started from thread on truecrypt forums: http://forums.truecrypt.org/viewtopic.php?p=22979
my question from there repeated for convenience:
if I do the following, will any traces be left on my machine at all?
create a truecrypt volume. mount it, and create a vmware partition for a new operating system on the truecrypt volume. if I boot up the vmware operating system (which only has access to the truecrypt section of the hard drive), would any traces of my activity be left behind? what about with the swap/page file in the native OS?
there responses seem to indicate "there's no way that'd work." is that accurate? can I configure vmware to do what I want? if so, how do I go about it?
Encrypting the VM volume is not really the answer here.
What you need to do is seal up the OS (inbound and outbound) within itself.
This will give you the self protecting layer you require.
Encrypting the vm volume will only stop other volumes/ hosts accessing it, not control the effects you are talking about in your thread.
Could you please be more specific on how this should/could be done?
P.S.: Merry Christmas!
VMware products can create files outside the VM's directory, but you can play with the tmpDirectory field to control that.
However, the larger problem of the swap/pagefile containing traces of your activity remains intact. This is an operating systems shortcoming, not a VMware one.
I haven't tried, but if you gave the VM 100% reservation of the memory would it not create the swap file? Thus securing the VM from the host perspective?
when you give th VM 100% reservation a zero byte sized swap file is created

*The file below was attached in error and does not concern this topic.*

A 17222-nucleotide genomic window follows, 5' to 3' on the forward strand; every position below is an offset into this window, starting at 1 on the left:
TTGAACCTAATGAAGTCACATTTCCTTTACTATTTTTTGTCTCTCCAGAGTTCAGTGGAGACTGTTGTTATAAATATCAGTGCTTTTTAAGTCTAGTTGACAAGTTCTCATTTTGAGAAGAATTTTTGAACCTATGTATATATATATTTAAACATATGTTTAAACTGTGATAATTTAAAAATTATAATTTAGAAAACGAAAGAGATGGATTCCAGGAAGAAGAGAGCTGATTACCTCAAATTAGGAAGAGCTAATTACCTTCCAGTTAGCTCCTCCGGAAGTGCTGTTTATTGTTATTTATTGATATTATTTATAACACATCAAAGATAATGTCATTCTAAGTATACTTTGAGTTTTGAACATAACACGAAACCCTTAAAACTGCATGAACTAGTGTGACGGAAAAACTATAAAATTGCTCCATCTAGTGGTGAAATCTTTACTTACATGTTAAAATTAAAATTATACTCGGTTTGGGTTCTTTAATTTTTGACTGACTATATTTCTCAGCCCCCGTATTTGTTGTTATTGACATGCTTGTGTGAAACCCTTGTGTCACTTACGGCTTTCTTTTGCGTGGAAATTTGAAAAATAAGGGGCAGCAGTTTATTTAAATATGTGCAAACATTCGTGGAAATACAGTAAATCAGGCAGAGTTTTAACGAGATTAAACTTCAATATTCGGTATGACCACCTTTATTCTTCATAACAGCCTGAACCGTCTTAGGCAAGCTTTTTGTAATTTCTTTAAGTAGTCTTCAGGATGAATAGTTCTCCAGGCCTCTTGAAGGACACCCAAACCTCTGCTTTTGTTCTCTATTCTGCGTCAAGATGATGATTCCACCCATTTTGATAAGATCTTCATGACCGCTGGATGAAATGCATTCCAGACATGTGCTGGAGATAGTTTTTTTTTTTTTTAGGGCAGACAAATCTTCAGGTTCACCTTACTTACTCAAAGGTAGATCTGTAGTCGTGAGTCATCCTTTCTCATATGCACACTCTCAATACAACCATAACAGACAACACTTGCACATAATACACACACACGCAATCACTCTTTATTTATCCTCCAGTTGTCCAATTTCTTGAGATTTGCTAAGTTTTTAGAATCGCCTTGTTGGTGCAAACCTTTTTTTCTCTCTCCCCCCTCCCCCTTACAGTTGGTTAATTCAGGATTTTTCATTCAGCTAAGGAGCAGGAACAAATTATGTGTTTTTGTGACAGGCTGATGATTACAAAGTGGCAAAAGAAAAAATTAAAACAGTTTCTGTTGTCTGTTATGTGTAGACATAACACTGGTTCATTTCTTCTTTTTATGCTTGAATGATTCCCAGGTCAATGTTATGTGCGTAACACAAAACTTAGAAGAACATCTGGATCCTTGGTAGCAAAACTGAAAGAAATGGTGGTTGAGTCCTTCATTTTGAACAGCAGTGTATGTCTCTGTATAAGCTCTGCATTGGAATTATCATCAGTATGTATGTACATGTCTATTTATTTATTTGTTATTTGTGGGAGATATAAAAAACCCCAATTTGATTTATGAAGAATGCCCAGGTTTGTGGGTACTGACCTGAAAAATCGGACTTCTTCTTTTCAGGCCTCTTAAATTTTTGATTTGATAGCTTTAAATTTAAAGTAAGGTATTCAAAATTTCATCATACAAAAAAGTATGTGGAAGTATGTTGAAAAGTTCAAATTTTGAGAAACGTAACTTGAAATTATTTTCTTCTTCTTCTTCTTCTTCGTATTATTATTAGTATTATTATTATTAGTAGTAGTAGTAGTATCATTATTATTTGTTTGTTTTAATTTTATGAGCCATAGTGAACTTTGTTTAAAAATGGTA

There are other traces left besides the swapfile
There are traces in the different logs (vmkernel,hostd,...).
Question is how easily these traces can be used.
But those traces contain no data of what is in the VM. So even a zero byte swapfile is useless, because it has no data in it. I would think if you secure the guest os, turn of things like TPS and have no swap it would be considered secure. The only thing on top of that you could add would be maybe encryption of the VMDKs, but that would add a significant amount of overhead to the virtualization layer.
But those traces contain no data of what is in the VM.
only VMware knows, I guess
So even a zero byte swapfile is useless, because
it has no data in it.agree
Yes, it will leave traces see my post http://www.vmware.com/community/thread.jspa?threadID=70884&tstart=0
then any dissent forensic will get you.
Encryption of the VMDKs, suspend file, and configuration files has been available in VMware ACE, since Dec 2004. You might want to look into that if you're on the desktop, not the server.
I know what you want to do but who exactly do you want to protect your data from? If it's law enforcement having a VM inside of an encrypted drive might be sufficient. If you're trying to protect things from the government then all bets are off.
If you want to hide porn from your parents it's easy. (Unless one of your parents happens to work for the FBI forensics team or NSA data recovery.)
If you want to hide things from the law, it gets harder as they have access to the FBI's forensic services. The best you can do is get everything encrypted and then run ENCASE on your own drives to see if you can find anything.
If you want to hide things from criminals then consider worst case they have a black hat with the skills of the FBI's forensic lab.
If you want to hide things from the NSA what the h@#$ are you doing in the first place that would draw their attention and you should seal your computers into an EM shielded room (TEMPEST) with no outside connections (Sniffing and intrusion) and have a block of thermite setting on top of your drives with a panic button on you at all times (NSA Data recovery that can get data off your drive no matter how many times you overwrite it though it will drop the classification level of the drive by one step. Per their own directive for destruction of classified material get an NSA approved degausser, yank your drive and toss it in. Note that those degaussers that don't require you to take the platters out cost in the range of $30k+) Even with all of that I can't guarantee they won't get your data.
If you want ideas look at the Common Criteria approved products list for data encryption that's approved per NSTISSP No. 11 for use on classified data. I'd advise looking for EAL 4+ products.
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